The Australian payment processor who may have been the U.S. government’s key to the Black Friday indictments is set to become the prosecution’s star witness against two of the men named in those indictments, according to the Australian Associated Press. Daniel Tzvetkoff, former owner of Intabill, will appear in a New York courtroom on April 9th to testify on behalf of the prosecution in the trial of online poker payment processor Chad Elie and SunFirst Bank executive John Campos.
Elie and Campos are charged with three counts of violating the Unlawful Internet Gambling Enforcement Act of 2006 (UIGEA), one count of conspiracy to violate said UIGEA, conspiracy to engage in money laundering, and two counts of operating illegal gambling businesses. Elie also faces a second count of operating an illegal gambling business and one count of conspiracy to commit bank and wire fraud.
The two men requested their cases be thrown out, in part because of the U.S. Department of Justice’s December clarification that the Wire Act of 1961 only makes online sports betting illegal, not poker or other gambling. A federal judge denied the request.
Tzvetkoff ran Intabill, a payment processing company which worked with the likes of Absolute Poker, Full Tilt Poker, and PokerStars. At its peak, Intabill was taking as much as $1 million per day from over 5,000 customers in 70 countries. Tzvetkoff was arrested on April 15th, 2010, exactly one year before Black Friday and charged with money laundering, gambling conspiracy, and bank fraud. Rather than marking the transactions as going to and from online poker rooms, Tzvetkoff reported them as being used for “repayments of short-term loans, transfer of funds to prepaid debit cards, and e-commerce purchases,” according to the Dow Jones Newswire at the time. He faced 75 years in prison for his crimes.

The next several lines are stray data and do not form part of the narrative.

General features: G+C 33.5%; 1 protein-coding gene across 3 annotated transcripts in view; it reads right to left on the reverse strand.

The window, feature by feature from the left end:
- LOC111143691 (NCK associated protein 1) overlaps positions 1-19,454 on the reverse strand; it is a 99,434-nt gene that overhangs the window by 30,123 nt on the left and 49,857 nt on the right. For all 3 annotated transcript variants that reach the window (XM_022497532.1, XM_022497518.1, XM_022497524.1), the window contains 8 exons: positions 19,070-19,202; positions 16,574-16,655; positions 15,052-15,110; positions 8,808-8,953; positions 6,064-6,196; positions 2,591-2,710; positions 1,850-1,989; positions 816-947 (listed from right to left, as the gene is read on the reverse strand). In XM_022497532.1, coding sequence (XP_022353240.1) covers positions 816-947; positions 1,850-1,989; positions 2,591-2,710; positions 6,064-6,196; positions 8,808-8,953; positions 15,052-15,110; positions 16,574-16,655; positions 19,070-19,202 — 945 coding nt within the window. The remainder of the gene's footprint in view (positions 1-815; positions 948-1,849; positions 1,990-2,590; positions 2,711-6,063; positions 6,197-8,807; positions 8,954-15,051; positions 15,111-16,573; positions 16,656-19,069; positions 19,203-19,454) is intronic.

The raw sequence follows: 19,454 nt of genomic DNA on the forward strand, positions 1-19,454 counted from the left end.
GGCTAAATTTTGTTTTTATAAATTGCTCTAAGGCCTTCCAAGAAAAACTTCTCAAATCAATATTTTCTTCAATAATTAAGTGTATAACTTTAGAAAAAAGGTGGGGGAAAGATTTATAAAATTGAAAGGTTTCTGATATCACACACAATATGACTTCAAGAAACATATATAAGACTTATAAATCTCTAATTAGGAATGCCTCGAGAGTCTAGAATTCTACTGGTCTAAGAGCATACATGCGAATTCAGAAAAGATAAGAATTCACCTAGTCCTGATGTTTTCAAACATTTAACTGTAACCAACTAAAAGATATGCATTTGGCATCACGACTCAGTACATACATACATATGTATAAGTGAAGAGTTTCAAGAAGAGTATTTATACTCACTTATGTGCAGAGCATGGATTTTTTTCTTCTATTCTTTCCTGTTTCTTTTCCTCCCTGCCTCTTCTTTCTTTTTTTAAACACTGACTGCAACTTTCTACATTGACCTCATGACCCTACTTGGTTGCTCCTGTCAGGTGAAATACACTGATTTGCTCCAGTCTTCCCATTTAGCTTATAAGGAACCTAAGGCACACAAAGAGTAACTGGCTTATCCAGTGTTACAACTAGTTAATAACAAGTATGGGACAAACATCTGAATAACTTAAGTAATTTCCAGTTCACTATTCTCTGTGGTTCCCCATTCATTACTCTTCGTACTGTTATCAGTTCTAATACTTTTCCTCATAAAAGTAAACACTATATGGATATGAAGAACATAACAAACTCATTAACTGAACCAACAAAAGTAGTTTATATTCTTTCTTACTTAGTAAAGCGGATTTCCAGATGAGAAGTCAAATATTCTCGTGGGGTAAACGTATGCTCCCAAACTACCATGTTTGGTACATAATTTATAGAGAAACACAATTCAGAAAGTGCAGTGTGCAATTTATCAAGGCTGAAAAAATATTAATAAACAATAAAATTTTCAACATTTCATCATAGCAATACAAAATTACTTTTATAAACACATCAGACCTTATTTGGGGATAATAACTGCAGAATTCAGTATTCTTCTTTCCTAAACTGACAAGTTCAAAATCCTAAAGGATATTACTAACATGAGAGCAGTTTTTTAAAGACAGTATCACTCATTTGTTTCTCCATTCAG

Surprisingly, however, Daniel Tzvetkoff was released on bail just five months later. When the excitement of Black Friday went down last year, Business Insider reported that it was Tzvetkoff that pointed the U.S. government towards the eleven men named in the indictments. Business Insider looked at his release from prison seven months earlier as the turning point in the investigation:
“Last April, Tzvetkoff was arrested in Las Vegas and charged with the same crimes those sites founders were charged with today: money laundering, bank fraud, wire fraud. As an Australian citizen with a lot of wealth, he was considered a flight risk and denied bail. Then after a ‘secret’ meeting with prosecutors, he was suddenly out on bail. And now, his former colleagues are the ones facing serious jail time.”
Ironically enough, PokerStars and Full Tilt may have actually clued in the FBI as to where to find Daniel Tzvetkoff, leading to his arrest. Had he not been caught (and nobody is really sure why he set foot in the U.S. when he had to know that was dangerous), there is a chance that Black Friday would not have happened. That is not to say that the U.S. Department of Justice would never have caught up to Full Tilt Poker, PokerStars, and Absolute Poker, but it may not have happened yet.